html_attr("href")                     # extract href attribute

# Extract the post dates
date <- html %>%
  html_nodes(".archive-item-date") %>%  # extract date nodes only
  html_text() %>%                       # extract text
  str_replace_all("[:space:]", "")      # remove newline/space

# Dataframe of titles and dates
posts <- tibble(date, title link), %>% 
    n = nrow(.):1,             # number starting from first post
    publish_date = ymd(date),  # convert to date class
    title,                     # title text
    link = paste0("https://www.rostrum.blog", link)  # create full URL

That information can be cajoled to show some basic stats. The README includes inline R code that renders to show:

  • the total number of posts
  • posting rates (posts per month and days per post)
  • the number of days since since the last post and a link to it
  • a clickable details block containing a table of all the posts to date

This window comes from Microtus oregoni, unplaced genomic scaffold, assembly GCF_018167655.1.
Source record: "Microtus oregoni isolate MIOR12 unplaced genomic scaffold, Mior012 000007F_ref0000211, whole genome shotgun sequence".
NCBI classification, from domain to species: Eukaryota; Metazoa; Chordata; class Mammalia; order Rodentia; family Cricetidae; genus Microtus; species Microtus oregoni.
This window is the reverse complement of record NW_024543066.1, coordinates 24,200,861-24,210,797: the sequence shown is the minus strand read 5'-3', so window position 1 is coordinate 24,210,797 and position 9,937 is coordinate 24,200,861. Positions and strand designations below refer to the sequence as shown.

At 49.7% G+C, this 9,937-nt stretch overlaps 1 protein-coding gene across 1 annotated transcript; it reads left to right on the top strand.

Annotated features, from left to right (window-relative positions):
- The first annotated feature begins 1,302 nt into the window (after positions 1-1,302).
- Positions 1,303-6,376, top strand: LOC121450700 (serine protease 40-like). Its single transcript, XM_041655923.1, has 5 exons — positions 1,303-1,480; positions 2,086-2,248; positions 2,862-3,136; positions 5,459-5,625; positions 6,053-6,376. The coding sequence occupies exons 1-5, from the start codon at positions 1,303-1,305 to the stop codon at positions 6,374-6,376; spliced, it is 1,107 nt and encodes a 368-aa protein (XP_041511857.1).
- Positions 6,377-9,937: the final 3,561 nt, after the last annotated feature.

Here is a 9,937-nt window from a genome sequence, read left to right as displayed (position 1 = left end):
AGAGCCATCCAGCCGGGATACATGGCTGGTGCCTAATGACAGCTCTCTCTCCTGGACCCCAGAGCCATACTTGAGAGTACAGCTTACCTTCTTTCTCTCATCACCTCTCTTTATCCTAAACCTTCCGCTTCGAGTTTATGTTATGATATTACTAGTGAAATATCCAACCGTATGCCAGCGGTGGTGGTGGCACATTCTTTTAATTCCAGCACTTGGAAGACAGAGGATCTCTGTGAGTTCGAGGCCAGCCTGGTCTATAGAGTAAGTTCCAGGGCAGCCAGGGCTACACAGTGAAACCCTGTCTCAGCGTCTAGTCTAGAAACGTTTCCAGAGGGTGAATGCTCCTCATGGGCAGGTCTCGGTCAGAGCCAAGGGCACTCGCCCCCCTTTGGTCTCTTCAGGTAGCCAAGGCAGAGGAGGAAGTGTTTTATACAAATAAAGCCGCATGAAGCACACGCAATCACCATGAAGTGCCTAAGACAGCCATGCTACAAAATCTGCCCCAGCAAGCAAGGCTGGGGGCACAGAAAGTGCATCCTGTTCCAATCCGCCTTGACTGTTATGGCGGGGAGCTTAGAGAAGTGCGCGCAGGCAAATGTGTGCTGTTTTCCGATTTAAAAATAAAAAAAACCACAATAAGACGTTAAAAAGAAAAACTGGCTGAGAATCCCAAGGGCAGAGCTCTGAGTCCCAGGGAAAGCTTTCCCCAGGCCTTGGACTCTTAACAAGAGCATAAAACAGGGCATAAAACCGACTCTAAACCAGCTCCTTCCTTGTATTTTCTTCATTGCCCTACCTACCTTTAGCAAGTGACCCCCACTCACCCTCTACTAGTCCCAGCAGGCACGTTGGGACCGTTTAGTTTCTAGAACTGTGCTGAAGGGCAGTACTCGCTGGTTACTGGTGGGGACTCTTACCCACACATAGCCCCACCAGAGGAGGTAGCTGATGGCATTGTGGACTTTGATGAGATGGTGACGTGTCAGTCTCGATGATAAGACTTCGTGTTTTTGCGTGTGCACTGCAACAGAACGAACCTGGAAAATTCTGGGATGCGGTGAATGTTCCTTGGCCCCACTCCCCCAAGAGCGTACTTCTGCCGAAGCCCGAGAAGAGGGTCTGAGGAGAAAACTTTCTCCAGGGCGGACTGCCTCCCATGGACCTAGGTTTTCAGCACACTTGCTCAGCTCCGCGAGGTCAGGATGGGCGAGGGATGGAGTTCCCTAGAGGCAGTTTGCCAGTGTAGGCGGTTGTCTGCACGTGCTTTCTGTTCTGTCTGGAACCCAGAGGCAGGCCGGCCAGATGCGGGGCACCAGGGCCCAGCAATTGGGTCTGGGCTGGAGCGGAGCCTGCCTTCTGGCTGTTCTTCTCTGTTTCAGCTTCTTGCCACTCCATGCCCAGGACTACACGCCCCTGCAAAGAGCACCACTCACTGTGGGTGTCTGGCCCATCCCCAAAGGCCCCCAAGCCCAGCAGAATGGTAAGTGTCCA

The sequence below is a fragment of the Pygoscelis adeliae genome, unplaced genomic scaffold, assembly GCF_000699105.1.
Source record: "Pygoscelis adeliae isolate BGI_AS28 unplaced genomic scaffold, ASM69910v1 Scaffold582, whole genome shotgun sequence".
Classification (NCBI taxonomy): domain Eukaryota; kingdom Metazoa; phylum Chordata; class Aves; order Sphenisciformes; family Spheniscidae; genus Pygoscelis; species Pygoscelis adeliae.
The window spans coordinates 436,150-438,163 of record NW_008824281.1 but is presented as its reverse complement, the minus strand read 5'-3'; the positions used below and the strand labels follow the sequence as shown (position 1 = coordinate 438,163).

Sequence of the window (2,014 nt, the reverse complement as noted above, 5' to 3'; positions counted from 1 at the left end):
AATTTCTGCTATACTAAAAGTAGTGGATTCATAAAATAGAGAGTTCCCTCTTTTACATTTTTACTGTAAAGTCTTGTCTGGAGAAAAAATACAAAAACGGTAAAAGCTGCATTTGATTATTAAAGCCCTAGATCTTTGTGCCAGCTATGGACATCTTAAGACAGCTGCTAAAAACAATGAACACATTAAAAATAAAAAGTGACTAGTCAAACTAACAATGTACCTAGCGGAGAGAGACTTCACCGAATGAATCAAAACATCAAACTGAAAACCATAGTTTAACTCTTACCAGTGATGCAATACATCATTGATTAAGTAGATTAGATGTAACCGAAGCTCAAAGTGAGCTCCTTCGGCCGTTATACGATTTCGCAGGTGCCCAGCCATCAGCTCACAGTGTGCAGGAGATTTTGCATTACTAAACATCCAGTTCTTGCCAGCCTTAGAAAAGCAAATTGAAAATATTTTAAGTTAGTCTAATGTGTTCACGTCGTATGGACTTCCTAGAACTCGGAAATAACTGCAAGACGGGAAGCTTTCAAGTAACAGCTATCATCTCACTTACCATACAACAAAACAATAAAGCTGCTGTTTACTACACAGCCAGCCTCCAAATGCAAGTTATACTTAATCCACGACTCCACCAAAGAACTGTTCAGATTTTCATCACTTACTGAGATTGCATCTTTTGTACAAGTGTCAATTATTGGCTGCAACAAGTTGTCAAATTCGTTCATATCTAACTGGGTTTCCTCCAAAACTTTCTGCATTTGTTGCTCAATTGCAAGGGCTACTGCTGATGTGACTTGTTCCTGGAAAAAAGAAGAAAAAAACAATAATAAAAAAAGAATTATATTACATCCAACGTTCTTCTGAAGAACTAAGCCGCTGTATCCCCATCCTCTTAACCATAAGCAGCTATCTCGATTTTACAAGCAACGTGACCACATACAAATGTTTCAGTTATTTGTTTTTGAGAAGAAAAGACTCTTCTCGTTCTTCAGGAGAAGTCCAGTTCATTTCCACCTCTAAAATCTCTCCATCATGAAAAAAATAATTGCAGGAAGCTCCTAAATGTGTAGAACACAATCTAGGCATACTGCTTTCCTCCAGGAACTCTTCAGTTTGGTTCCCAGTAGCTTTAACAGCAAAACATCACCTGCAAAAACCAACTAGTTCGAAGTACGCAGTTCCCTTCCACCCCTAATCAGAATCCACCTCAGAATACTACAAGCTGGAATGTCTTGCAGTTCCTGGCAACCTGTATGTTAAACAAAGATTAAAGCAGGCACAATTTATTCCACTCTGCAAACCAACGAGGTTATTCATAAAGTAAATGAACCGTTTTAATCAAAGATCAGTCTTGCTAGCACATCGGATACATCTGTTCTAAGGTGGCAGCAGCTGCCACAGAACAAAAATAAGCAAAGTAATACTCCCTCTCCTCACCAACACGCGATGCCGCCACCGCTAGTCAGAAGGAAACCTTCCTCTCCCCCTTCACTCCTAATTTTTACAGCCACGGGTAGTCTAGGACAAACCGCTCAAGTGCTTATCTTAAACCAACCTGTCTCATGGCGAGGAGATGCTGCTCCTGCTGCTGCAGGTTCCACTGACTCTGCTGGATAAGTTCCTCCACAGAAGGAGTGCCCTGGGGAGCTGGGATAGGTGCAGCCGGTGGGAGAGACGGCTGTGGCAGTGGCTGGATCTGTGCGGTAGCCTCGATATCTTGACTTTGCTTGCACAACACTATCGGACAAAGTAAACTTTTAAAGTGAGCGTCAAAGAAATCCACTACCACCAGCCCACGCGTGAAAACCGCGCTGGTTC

• a simple 2D plot showing the distribution of posts over time3 (preview below)
Click for plot code
# Create plot object
p <- posts %>%
  ggplot(aes(x = publish_date, y = 1)) +
  geom_point(shape = "|", size = 10, stroke = 1, color = "#1D8016") + 

A 2D chart where each point represents a post on an axis of time spanning from 2018 to the present. There are some gaps, but posts have been relatively consistent over time.

I also added a call to lubridate::today() at the bottom of the README.Rmd so it’s obvious when the stats were last updated.

Until next year

Finally, and most importantly, I included a tiny Easter egg: an emoji balloon 🎈 will appear on the page when the README is rendered on the anniversary of the blog’s inception.4